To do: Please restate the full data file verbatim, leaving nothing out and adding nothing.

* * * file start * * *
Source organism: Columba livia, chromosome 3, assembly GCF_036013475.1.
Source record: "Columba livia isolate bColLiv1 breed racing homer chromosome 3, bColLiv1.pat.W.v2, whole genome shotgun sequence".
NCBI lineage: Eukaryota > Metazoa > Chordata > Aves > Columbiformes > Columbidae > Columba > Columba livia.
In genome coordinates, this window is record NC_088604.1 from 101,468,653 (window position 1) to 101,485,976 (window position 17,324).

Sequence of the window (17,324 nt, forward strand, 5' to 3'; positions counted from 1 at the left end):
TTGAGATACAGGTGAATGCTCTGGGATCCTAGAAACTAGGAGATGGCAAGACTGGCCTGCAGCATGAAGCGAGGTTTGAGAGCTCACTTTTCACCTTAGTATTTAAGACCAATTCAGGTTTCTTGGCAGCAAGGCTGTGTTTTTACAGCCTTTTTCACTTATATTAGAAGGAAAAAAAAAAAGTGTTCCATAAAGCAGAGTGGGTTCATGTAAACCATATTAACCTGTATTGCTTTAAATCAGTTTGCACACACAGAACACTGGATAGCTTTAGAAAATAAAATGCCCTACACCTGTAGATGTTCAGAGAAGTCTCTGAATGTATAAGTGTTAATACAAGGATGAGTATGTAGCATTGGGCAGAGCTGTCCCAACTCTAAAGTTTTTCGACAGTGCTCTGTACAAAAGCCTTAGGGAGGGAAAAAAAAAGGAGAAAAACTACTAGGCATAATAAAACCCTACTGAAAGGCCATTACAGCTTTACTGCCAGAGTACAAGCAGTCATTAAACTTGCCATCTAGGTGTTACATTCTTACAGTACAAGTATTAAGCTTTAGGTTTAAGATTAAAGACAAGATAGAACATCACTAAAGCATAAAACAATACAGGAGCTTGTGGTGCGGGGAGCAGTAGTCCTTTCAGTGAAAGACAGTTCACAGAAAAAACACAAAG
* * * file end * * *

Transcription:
Source organism: Columba livia, chromosome 3, assembly GCF_036013475.1.
Source record: "Columba livia isolate bColLiv1 breed racing homer chromosome 3, bColLiv1.pat.W.v2, whole genome shotgun sequence".
NCBI lineage: Eukaryota > Metazoa > Chordata > Aves > Columbiformes > Columbidae > Columba > Columba livia.
In genome coordinates, this window is record NC_088604.1 from 101,468,653 (window position 1) to 101,485,976 (window position 17,324).

Sequence of the window (17,324 nt, forward strand, 5' to 3'; positions counted from 1 at the left end):
TTGAGATACAGGTGAATGCTCTGGGATCCTAGAAACTAGGAGATGGCAAGACTGGCCTGCAGCATGAAGCGAGGTTTGAGAGCTCACTTTTCACCTTAGTATTTAAGACCAATTCAGGTTTCTTGGCAGCAAGGCTGTGTTTTTACAGCCTTTTTCACTTATATTAGAAGGAAAAAAAAAAAGTGTTCCATAAAGCAGAGTGGGTTCATGTAAACCATATTAACCTGTATTGCTTTAAATCAGTTTGCACACACAGAACACTGGATAGCTTTAGAAAATAAAATGCCCTACACCTGTAGATGTTCAGAGAAGTCTCTGAATGTATAAGTGTTAATACAAGGATGAGTATGTAGCATTGGGCAGAGCTGTCCCAACTCTAAAGTTTTTCGACAGTGCTCTGTACAAAAGCCTTAGGGAGGGAAAAAAAAAGGAGAAAAACTACTAGGCATAATAAAACCCTACTGAAAGGCCATTACAGCTTTACTGCCAGAGTACAAGCAGTCATTAAACTTGCCATCTAGGTGTTACATTCTTACAGTACAAGTATTAAGCTTTAGGTTTAAGATTAAAGACAAGATAGAACATCACTAAAGCATAAAACAATACAGGAGCTTGTGGTGCGGGGAGCAGTAGTCCTTTCAGTGAAAGACAGTTCACAGAAAAAACACAAAG